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Labour's Brexit plan sparks debate in Britain
Last Updated: 2018-02-27 08:22 | Xinhua
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British Foreign Secretary Boris Johnson claimed Monday that Britain would become a colony of the European Union (EU) under a potential trade deal outlined Monday by Labour leader Jeremy Corbyn.

The Brexit-supporting cabinet minister joined a chorus of what was divided opinion after Corbyn, leader of Britain's main opposition party, outlined Labour's Brexit strategy.

Corbyn, in a key-note speech in Coventry, said Labour would seek to negotiate a new comprehensive UK-EU customs union to ensure that there are no tariffs with Europe and to help avoid any need for a hard border in Northern Ireland.

Under current EU rules, membership of the customs union and the European single market would mean Britain having to accept free movement of people across the 500-million population bloc. Prime Minister Theresa May has consistently rejected such a deal.

The Guardian, in its commentary, said Corbyn has not given a speech on Brexit for about a year, and in the House of Commons he often avoids the subject.

"But today's speech was well-crafted and substantial, and could potentially have a decisive impact on UK Brexit policy," said the commentary.

Johnson did not mince his words, attacking Corbyn's proposals: "Crumbling Corbyn betrays Leave voters, and all because he wants to win a commons vote. Cynical and deluded."

Johnson said remaining in a customs arrangement would make Britain a colony of the bloc.

International Trade Secretary Liam Fox said: "Labour's confused policy would be bad for jobs and wages, it would leave us unable to sign up to comprehensive free trade deals, and it doesn't respect the result of the referendum. This is another broken promise by Labour."

Carolyn Fairbairn, Confederation of British Industry (CBI) Director-General, said the Labour leader's commitment to a customs union will put jobs and living standards first by remaining in a close economic relationship with the EU.

"It will help grow trade without accepting freedom of movement or payments to the EU," said Fairbairn.

"Growing trade is not an 'either or' question... Many thousands of ambitious UK firms are looking to break into new markets. These companies need government to focus on making access to markets simpler, not putting up barriers to our most important trading partner."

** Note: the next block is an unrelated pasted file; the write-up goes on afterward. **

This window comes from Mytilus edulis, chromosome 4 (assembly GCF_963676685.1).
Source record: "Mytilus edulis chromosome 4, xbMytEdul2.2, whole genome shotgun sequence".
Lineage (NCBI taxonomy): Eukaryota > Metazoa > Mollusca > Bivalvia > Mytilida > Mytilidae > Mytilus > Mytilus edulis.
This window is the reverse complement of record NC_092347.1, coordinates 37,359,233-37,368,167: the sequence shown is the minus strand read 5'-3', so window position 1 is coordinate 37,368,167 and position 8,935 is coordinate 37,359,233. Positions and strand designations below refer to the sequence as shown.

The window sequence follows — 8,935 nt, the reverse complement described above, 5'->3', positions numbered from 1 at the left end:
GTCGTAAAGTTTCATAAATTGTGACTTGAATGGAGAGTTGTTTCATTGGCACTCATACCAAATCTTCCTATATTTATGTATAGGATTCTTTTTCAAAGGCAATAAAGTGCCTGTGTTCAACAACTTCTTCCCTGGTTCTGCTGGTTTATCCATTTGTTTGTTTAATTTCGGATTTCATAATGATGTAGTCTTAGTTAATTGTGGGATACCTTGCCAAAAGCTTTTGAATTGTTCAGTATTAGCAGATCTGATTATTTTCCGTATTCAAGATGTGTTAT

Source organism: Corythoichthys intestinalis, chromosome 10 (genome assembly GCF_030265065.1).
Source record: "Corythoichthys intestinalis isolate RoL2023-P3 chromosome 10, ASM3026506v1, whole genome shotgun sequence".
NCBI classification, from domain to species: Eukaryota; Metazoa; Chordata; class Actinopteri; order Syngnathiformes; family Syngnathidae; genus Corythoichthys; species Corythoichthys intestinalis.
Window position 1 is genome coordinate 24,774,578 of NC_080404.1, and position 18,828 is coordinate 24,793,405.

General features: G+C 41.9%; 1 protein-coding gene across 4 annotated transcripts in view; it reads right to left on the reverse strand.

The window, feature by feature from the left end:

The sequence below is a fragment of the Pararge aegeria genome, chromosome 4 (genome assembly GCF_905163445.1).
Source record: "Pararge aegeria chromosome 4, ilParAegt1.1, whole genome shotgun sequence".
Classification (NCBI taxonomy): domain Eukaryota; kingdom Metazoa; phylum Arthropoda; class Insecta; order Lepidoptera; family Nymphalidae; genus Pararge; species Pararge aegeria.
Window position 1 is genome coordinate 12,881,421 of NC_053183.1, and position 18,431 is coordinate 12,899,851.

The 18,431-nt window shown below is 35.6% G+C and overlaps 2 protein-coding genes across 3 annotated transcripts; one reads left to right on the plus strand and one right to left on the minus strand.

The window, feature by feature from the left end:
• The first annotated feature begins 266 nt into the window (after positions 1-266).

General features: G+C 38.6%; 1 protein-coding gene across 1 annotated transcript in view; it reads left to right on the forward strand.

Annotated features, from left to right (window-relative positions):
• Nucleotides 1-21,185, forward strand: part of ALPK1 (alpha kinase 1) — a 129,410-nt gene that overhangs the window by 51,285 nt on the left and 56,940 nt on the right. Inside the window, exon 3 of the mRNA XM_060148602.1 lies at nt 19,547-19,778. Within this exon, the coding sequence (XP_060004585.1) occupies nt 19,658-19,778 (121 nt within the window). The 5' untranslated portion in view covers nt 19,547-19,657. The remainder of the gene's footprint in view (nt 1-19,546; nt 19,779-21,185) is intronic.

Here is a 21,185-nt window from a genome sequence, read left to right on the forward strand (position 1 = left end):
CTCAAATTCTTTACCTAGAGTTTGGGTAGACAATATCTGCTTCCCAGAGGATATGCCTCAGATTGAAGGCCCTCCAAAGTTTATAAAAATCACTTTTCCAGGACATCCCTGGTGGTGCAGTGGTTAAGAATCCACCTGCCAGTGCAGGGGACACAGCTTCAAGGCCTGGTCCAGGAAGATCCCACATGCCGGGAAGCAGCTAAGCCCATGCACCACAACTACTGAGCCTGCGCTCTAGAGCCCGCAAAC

Fairbairn added that businesses have their eyes wide open on Labour's overall rhetoric on re-nationalisation.

She said: "If Labour turns its back on good collaboration between the government and the private sector -- putting vital sectors solely in the hands of politicians -- public services, infrastructure and taxpayers will ultimately pay the price. The CBI will continue to engage with the Labour Party to find better solutions to the shared challenges we face."

Stephen Martin, director general of the Institute of Directors (IOD), said Labour had widened the debate and manufacturers would be particularly pleased that a customs union was staying on the table.

Adam Marshall, Director General of British Chambers of Commerce, said: "Corbyn's position on the customs union, like the governments, is more political than practical for business. The priority must be to delve far more into the detail and negotiate pragmatic deal on customs and regulatory recognition."

Veteran Labour MP Frank Field described Corbyn's UK-EU customs union plan a non-starter, saying Brussels would never go along with such an idea that flies in the face of its long-standing rules.

Downing Street was saying little in response to Corbyn's speech, with a one-line comment from a spokesperson for Theresa May.

"The government will not be joining a customs union. We want to have the freedom to sign our own trade deals and reach out to the world," said the spokesperson.

The focus will now switch to a keynote speech by May due Friday which will focus on the government's vision of a new UK-EU post-Brexit relationship.

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